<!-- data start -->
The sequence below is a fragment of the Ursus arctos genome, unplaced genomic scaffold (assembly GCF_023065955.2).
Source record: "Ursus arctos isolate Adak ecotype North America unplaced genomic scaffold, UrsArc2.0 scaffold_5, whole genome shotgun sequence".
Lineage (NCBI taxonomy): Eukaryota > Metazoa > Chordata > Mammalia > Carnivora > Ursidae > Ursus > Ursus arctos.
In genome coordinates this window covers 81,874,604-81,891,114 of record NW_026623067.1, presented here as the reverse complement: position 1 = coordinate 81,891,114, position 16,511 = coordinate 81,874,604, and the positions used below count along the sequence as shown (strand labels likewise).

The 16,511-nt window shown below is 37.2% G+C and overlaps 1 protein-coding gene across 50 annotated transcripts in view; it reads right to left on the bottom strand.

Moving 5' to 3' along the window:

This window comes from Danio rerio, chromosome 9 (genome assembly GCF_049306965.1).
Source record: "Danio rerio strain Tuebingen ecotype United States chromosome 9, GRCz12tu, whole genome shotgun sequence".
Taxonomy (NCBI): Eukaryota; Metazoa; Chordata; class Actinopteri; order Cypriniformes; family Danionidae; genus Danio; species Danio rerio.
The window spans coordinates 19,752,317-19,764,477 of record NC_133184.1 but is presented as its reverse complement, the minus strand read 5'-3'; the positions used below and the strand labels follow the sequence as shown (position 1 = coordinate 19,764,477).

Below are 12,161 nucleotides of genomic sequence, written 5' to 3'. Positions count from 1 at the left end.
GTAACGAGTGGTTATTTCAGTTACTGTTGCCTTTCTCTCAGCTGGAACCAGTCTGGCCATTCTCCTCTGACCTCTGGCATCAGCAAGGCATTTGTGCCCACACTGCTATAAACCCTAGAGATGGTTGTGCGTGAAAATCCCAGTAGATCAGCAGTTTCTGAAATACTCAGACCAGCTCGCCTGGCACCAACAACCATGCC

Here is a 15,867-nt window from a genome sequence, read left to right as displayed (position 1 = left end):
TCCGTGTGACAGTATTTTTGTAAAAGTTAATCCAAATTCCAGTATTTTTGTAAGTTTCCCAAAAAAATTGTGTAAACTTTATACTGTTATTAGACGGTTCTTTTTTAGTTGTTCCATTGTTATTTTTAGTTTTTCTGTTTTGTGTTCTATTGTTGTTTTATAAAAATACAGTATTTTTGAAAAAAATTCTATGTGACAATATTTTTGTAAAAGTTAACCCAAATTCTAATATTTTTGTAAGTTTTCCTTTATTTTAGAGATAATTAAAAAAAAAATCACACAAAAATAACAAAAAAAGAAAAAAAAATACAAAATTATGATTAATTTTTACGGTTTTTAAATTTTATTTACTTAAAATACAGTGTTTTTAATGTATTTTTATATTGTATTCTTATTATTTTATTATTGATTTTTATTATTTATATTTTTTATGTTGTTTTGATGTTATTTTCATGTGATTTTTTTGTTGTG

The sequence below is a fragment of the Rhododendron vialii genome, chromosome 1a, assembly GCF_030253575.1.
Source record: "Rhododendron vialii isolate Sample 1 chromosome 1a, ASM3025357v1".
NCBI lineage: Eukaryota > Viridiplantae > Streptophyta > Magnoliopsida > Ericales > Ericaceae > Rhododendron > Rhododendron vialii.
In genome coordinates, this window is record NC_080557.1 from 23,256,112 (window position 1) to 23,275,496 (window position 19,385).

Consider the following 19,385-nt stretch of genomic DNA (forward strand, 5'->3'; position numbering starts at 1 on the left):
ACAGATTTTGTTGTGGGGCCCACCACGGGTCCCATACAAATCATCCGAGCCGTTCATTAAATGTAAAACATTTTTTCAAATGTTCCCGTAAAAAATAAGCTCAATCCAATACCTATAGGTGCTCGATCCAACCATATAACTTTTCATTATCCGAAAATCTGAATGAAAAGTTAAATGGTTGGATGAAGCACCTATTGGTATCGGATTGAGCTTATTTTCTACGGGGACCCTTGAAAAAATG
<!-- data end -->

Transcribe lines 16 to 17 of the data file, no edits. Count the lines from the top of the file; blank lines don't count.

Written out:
Source record: "Rhododendron vialii isolate Sample 1 chromosome 1a, ASM3025357v1".
NCBI lineage: Eukaryota > Viridiplantae > Streptophyta > Magnoliopsida > Ericales > Ericaceae > Rhododendron > Rhododendron vialii.